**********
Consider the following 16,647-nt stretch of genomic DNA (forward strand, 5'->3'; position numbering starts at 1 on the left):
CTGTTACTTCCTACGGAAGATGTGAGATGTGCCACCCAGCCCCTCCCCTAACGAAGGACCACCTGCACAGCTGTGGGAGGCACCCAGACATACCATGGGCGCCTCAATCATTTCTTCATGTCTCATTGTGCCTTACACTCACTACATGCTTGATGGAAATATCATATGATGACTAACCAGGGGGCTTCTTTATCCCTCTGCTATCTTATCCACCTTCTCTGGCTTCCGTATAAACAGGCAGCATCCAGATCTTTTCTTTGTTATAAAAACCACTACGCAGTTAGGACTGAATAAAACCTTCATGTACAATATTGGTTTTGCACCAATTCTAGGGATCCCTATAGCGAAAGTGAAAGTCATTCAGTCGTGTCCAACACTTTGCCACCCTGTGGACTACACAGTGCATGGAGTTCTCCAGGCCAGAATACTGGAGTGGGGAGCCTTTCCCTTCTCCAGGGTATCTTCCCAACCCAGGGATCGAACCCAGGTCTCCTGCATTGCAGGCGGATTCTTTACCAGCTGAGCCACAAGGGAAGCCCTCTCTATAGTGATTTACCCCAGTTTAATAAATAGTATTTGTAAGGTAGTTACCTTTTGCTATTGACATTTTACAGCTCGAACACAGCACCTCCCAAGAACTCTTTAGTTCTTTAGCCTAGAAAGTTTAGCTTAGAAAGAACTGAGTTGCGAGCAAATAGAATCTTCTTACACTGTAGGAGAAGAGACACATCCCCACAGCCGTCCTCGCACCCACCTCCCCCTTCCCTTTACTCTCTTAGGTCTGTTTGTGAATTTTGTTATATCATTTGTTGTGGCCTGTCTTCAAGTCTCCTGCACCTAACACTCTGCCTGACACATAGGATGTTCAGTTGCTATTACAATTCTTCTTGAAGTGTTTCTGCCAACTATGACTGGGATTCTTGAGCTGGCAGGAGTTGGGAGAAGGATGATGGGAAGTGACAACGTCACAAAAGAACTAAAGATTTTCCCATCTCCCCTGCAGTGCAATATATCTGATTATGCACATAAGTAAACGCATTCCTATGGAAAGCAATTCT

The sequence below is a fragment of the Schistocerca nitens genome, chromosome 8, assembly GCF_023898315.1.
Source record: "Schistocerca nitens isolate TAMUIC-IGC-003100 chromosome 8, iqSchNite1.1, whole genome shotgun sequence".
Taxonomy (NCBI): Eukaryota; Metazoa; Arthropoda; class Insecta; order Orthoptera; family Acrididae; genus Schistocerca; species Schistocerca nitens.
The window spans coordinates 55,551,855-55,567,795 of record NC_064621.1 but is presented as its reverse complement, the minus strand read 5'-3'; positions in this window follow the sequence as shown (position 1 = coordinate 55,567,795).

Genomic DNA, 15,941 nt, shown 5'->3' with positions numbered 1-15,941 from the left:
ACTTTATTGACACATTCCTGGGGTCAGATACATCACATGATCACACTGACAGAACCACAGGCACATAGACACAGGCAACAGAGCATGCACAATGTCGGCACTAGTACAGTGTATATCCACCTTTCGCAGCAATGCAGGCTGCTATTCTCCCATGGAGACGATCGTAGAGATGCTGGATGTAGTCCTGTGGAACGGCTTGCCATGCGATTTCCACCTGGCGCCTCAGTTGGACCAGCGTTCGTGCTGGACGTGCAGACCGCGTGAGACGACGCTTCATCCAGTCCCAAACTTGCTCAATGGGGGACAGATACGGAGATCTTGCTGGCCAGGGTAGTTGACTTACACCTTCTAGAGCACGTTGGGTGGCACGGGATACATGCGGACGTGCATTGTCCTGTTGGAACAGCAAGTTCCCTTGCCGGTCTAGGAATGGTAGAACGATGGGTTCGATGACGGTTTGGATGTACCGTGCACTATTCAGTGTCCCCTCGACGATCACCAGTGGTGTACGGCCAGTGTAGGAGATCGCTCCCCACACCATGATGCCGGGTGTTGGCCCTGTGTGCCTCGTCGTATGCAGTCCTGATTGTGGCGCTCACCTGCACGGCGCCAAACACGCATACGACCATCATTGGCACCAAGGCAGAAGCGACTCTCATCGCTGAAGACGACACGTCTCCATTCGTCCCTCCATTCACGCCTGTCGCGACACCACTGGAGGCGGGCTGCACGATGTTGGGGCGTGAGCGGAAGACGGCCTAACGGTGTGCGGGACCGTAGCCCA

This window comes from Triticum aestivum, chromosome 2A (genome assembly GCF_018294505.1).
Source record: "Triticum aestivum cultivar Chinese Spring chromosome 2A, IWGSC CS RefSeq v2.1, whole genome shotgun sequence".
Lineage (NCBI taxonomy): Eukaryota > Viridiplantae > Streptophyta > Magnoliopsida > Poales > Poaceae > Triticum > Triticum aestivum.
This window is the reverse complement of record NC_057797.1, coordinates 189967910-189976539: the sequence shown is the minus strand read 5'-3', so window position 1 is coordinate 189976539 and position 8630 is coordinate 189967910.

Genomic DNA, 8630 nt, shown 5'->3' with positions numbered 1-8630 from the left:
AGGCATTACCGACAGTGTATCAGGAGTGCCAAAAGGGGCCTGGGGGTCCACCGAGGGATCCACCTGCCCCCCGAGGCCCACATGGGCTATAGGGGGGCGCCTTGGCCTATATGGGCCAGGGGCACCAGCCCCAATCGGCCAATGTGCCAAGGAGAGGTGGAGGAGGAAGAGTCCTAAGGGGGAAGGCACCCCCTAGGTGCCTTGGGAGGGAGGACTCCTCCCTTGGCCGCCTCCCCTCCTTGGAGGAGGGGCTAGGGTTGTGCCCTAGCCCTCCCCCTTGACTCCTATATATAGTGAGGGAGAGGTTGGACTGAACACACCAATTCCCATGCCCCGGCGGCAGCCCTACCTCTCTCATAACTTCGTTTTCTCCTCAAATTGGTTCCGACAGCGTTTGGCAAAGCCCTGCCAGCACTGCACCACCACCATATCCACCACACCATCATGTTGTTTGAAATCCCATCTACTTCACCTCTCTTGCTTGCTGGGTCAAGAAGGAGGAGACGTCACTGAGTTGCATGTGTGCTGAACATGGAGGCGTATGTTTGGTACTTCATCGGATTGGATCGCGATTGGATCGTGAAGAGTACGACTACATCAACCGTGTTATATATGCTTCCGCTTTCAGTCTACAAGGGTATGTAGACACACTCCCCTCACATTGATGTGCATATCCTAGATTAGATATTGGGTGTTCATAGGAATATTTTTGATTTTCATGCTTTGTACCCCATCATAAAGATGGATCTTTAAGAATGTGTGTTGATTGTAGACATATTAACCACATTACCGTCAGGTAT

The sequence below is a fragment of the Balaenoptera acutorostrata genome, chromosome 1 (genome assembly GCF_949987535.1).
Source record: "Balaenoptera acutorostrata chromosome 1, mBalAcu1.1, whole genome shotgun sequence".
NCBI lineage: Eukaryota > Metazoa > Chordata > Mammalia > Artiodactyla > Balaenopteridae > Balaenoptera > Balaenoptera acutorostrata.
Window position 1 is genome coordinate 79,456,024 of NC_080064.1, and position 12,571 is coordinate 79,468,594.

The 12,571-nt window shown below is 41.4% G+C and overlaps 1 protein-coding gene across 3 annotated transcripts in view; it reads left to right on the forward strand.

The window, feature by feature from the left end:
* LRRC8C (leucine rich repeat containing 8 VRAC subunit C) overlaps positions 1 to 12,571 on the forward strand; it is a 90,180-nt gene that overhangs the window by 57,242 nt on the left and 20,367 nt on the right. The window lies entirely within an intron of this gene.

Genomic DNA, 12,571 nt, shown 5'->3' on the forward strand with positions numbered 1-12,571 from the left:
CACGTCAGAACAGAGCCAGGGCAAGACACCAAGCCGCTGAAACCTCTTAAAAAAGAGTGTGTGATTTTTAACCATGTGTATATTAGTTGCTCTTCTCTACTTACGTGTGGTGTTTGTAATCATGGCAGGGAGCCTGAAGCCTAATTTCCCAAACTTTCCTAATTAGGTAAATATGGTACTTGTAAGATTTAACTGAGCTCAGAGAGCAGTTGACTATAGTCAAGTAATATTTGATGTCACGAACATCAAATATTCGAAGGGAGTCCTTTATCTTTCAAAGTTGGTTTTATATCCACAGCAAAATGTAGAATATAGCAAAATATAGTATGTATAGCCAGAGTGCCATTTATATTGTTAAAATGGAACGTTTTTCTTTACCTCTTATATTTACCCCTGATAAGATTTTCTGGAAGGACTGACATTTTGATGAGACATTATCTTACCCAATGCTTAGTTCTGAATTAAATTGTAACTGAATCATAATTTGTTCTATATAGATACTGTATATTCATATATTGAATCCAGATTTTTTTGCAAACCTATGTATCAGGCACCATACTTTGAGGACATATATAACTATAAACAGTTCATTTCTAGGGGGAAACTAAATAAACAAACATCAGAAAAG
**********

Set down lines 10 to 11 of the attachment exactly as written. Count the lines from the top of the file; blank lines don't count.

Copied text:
Source record: "Triticum aestivum cultivar Chinese Spring chromosome 2A, IWGSC CS RefSeq v2.1, whole genome shotgun sequence".
Lineage (NCBI taxonomy): Eukaryota > Viridiplantae > Streptophyta > Magnoliopsida > Poales > Poaceae > Triticum > Triticum aestivum.